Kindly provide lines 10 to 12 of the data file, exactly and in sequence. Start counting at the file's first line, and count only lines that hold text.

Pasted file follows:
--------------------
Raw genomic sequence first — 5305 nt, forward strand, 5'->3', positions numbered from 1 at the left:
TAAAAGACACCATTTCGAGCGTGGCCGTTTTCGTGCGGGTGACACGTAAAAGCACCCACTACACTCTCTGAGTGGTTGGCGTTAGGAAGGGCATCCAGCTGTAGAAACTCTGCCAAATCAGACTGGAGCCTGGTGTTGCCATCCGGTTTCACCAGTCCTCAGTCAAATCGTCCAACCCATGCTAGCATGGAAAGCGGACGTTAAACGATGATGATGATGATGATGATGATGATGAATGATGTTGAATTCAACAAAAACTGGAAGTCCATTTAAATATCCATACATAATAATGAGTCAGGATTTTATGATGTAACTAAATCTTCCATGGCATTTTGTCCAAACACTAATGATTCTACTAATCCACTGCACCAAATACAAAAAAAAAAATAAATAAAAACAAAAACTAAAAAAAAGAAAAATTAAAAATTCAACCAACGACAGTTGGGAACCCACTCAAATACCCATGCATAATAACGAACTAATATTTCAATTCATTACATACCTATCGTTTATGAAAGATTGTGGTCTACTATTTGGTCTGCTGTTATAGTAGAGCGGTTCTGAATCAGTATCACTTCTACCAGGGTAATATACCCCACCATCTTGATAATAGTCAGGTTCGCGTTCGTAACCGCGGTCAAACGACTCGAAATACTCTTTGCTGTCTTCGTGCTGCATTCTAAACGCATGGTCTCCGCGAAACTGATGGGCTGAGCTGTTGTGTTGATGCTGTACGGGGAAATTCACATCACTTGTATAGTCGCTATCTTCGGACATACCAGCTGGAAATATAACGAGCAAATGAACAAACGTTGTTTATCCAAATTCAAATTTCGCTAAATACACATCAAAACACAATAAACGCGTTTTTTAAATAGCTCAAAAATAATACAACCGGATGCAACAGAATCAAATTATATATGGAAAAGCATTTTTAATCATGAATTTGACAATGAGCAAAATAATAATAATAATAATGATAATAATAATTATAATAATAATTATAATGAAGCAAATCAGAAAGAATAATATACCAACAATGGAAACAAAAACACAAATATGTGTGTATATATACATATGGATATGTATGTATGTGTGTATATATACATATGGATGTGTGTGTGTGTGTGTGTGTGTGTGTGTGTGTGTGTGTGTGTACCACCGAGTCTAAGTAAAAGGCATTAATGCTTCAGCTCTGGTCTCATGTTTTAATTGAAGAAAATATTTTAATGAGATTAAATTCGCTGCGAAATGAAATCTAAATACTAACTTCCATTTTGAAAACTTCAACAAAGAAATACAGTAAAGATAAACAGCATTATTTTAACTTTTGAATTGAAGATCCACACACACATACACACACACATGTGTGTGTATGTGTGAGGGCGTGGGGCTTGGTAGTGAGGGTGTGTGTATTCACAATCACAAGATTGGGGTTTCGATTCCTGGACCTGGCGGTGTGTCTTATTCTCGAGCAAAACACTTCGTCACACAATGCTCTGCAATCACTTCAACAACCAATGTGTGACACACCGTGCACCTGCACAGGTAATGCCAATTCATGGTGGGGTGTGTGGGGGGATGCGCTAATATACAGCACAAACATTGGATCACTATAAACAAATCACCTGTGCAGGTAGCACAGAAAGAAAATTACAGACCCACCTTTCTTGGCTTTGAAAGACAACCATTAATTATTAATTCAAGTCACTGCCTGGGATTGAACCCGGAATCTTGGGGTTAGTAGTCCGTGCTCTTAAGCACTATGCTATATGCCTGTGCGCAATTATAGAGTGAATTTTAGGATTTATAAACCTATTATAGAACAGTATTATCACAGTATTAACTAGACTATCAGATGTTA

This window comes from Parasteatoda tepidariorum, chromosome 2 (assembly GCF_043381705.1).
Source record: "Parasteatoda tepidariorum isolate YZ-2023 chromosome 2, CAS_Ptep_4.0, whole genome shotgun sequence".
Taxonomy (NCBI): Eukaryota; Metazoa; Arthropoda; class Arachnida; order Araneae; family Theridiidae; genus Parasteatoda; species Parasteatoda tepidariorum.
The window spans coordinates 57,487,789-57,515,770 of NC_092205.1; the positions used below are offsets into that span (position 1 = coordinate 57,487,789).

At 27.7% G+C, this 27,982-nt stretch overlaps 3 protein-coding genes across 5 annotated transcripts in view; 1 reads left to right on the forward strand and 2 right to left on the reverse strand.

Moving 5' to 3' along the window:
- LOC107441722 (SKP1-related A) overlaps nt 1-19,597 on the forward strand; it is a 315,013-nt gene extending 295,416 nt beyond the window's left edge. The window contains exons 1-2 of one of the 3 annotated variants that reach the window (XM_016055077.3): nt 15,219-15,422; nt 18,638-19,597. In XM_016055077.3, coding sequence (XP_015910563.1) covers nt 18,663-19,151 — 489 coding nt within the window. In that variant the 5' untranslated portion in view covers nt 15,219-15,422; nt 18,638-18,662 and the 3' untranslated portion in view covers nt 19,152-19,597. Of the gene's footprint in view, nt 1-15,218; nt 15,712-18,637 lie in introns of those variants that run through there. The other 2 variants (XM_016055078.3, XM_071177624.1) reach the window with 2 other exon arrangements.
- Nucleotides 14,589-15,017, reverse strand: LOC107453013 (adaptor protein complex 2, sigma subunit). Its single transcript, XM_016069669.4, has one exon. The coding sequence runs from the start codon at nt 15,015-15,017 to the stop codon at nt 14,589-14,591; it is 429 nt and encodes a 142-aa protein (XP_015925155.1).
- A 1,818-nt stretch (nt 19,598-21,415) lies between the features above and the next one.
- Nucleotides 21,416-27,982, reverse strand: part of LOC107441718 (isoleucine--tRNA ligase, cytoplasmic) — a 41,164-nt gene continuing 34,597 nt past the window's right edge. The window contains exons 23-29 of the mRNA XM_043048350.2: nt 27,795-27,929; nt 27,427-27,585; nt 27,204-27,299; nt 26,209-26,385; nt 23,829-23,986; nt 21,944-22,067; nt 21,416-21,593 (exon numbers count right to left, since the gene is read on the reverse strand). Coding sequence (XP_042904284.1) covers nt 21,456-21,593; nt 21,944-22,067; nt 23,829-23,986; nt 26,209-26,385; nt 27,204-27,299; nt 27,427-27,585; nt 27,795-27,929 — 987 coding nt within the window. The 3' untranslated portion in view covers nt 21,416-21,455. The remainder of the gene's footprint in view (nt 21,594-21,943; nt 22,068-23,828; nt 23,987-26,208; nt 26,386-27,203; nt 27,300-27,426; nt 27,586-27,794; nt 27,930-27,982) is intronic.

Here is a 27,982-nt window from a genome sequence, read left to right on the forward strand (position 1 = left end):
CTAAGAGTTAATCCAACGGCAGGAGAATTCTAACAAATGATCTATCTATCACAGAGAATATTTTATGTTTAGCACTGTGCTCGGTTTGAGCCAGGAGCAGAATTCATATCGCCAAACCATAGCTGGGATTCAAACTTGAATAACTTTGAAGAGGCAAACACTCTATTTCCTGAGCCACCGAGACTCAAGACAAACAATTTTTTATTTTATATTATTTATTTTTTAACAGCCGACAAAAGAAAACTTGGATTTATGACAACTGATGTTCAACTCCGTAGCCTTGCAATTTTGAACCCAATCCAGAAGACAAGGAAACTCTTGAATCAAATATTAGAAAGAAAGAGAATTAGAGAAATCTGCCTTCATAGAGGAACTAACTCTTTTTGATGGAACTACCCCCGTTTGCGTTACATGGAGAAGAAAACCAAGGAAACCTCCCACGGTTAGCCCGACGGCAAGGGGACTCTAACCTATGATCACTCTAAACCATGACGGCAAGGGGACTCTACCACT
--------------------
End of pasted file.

- Nucleotides 14,589-15,017, reverse strand: LOC107453013 (adaptor protein complex 2, sigma subunit). Its single transcript, XM_016069669.4, has one exon. The coding sequence runs from the start codon at nt 15,015-15,017 to the stop codon at nt 14,589-14,591; it is 429 nt and encodes a 142-aa protein (XP_015925155.1).
- A 1,818-nt stretch (nt 19,598-21,415) lies between the features above and the next one.
- Nucleotides 21,416-27,982, reverse strand: part of LOC107441718 (isoleucine--tRNA ligase, cytoplasmic) — a 41,164-nt gene continuing 34,597 nt past the window's right edge. The window contains exons 23-29 of the mRNA XM_043048350.2: nt 27,795-27,929; nt 27,427-27,585; nt 27,204-27,299; nt 26,209-26,385; nt 23,829-23,986; nt 21,944-22,067; nt 21,416-21,593 (exon numbers count right to left, since the gene is read on the reverse strand). Coding sequence (XP_042904284.1) covers nt 21,456-21,593; nt 21,944-22,067; nt 23,829-23,986; nt 26,209-26,385; nt 27,204-27,299; nt 27,427-27,585; nt 27,795-27,929 — 987 coding nt within the window. The 3' untranslated portion in view covers nt 21,416-21,455. The remainder of the gene's footprint in view (nt 21,594-21,943; nt 22,068-23,828; nt 23,987-26,208; nt 26,386-27,203; nt 27,300-27,426; nt 27,586-27,794; nt 27,930-27,982) is intronic.